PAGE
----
More than 70 sculpted fountains grace the squares and parks of Rome, along with hundreds of small spouts and spigots to slake the thirst and cool the brows of Romans and tourists alike.
The Quattro Fiume, representing the four great rivers of the world, is the centerpiece of Piazza Navonna. The Triton fountain sits at the edge of Piazza Barberini. And of course, the most famous of all fountains is the Trevi.
The abundance of water is one of the reasons the city was founded. Modern residents (and visitors smart enough to copy them) know that the only reason to pay for a bottle of mineral water is to get a bottle to refill.
Of course, it's a good idea to choose your fountain carefully, since they serve a variety of needs. The first inhabitants simply dug wells or tapped countless springs in the Seven Hills of Rome. But as the population grew and demand increased, the Romans had an answer: aqueducts.
The first one was constructed in 312 B.C. by the emperor Appius Claudius. It traveled eight miles and carried 18 million gallons of water a day to the center of Rome. By the late first century Rome's water system was so large and so complex that they actually established a water bureau, and it was so important that the chief commissioner enjoyed what today would be considered cabinet status. And even then, according to historical records, people complained about the service.
In the first century A.D., the grandly named Sextus Giulius Frontius described the aqueducts as "the highest demonstration of the greatness of Rome." Given that he was superintendent of the city's water works, Frontius may have been less than objective, but history has backed him up.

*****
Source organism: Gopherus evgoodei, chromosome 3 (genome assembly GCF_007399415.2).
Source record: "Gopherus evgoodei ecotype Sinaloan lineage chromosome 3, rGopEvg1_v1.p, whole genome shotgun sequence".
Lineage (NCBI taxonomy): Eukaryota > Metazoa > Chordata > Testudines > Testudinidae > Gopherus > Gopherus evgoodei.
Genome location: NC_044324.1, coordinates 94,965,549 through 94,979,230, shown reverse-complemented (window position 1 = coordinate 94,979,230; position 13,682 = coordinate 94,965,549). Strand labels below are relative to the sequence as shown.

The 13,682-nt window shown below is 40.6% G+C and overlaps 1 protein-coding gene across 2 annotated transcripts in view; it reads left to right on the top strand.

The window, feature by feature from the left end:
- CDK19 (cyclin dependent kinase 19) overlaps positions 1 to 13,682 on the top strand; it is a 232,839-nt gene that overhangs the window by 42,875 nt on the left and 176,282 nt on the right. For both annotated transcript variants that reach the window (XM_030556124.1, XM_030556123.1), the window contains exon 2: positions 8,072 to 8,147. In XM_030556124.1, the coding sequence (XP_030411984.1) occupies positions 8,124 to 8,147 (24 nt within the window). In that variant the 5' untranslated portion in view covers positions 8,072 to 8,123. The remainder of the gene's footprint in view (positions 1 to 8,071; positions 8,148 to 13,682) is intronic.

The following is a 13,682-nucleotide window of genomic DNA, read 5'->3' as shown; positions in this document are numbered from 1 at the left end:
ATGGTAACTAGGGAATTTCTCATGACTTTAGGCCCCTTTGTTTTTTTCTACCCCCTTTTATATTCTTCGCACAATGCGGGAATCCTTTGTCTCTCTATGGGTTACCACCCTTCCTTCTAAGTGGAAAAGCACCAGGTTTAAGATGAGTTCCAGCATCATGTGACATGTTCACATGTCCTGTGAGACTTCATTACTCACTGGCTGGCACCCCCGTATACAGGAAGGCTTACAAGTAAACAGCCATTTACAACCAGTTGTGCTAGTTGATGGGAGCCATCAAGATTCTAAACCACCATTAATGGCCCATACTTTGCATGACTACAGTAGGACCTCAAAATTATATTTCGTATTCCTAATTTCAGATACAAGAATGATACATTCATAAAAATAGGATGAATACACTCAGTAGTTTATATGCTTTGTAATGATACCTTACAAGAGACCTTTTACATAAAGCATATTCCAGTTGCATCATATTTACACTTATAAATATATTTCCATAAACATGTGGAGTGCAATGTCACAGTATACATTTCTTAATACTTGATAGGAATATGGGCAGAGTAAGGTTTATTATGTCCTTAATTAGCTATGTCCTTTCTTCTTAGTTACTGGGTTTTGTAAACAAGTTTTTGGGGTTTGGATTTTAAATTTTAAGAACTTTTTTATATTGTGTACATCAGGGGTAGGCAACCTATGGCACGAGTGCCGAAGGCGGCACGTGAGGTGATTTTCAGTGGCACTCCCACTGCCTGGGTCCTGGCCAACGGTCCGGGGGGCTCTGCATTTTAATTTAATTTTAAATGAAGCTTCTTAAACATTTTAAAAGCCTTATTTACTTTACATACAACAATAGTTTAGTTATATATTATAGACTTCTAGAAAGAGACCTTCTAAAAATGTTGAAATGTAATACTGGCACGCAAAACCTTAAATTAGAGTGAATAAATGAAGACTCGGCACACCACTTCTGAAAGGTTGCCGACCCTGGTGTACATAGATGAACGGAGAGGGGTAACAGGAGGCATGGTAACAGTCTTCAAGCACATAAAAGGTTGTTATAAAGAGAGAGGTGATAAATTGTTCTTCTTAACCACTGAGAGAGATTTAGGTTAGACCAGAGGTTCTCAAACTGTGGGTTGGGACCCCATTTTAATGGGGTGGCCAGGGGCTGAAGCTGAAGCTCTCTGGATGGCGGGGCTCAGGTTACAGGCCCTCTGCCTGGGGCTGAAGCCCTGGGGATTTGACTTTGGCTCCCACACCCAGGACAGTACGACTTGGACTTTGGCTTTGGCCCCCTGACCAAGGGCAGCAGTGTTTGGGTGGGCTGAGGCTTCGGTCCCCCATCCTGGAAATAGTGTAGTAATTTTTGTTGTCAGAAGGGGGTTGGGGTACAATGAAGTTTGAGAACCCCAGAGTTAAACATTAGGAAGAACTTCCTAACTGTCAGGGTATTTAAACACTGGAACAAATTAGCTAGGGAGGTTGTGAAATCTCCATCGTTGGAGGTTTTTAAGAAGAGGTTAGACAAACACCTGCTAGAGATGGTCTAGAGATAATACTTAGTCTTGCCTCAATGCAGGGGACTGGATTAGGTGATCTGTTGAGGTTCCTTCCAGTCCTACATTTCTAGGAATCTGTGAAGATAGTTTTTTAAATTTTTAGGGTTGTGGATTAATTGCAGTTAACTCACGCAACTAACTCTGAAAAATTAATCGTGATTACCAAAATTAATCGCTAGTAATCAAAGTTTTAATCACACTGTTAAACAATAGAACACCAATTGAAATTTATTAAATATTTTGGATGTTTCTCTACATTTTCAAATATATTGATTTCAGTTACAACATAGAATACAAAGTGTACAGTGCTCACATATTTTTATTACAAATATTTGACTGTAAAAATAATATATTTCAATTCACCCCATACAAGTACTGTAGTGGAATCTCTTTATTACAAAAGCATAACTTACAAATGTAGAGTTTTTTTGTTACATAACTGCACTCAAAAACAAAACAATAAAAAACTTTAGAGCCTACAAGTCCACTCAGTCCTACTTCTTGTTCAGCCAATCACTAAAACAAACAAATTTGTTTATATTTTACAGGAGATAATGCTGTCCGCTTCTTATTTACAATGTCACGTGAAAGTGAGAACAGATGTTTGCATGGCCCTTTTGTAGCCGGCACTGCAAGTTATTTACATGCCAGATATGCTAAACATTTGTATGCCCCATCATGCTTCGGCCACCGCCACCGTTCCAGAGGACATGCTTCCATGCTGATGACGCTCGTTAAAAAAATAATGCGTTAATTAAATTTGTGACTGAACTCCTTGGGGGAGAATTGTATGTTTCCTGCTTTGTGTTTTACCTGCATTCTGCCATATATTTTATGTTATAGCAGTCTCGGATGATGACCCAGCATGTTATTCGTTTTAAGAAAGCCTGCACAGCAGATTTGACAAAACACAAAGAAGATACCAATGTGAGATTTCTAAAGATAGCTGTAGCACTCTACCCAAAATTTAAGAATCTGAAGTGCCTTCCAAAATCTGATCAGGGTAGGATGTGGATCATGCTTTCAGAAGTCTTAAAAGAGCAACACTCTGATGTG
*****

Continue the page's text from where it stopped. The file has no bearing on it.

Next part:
Frontius' modern equivalent, water operations director Sandro Cecilli, considers his ancient predecessors geniuses because they had no electricity.
"They brought water in Roma only with the use of gravity," he told Sunday Morning correspondent Allen Pizzey, "without pumps and only with their intelligence."
It's a far cry from the noisy system that operates just out of sight of the tourists who come to see the place made famous by the film "La Dolce Vita." Unfortunately for romantics, by-laws prohibit mimicking Anita Ekberg's famous romp in the Trevi.
This being Italy, however, laws are often given a somewhat loose interpretation. But the legend that tossing a coin over your shoulder into the Trevi fountain means you will return to Rome lives on…to the tune of more than $750,000 a year collected for charity from the water. What the dreamers do not realize is that the water they hope to splash their coin into comes from an aqueduct built in 19 B.C.
The Aqua Virgo, ordered by Augustus and built by Agrippa, brings water from the Alban hills. The fall is exactly 6.8 inches per kilometer over each of the twenty kilometers of the aqueduct. The water that flows along it is said to be the freshest in Rome.
The most ornate and elegant fountains in the city were created in the 17th century, known as the Golden Age, courtesy of the Catholic Church.
Using water to create beauty makes a link to baptism — a way of sending the message that a simple act can have great effect. To that end popes commissioned the greatest sculptors of the age to create wonders.
Bernini and his disciples were given huge projects, and plenty of work went to lesser-known artists, who made sure the papal seal was in evidence so the beneficiaries would know to whom they owed thanks.
Maintaining the fountains in the face of modern scourges like pollution and tourists keeps alive an ancient heritage that architect Valerio Pampani says was better run than modern Italy.
"The intelligence is the same, but I think the difference is about organization," Pampani said.
An extension of religion, a reflection of imperial glory, or simply a welcome relief — the fountains of Rome and the aqueducts which serve them have something for everyone.
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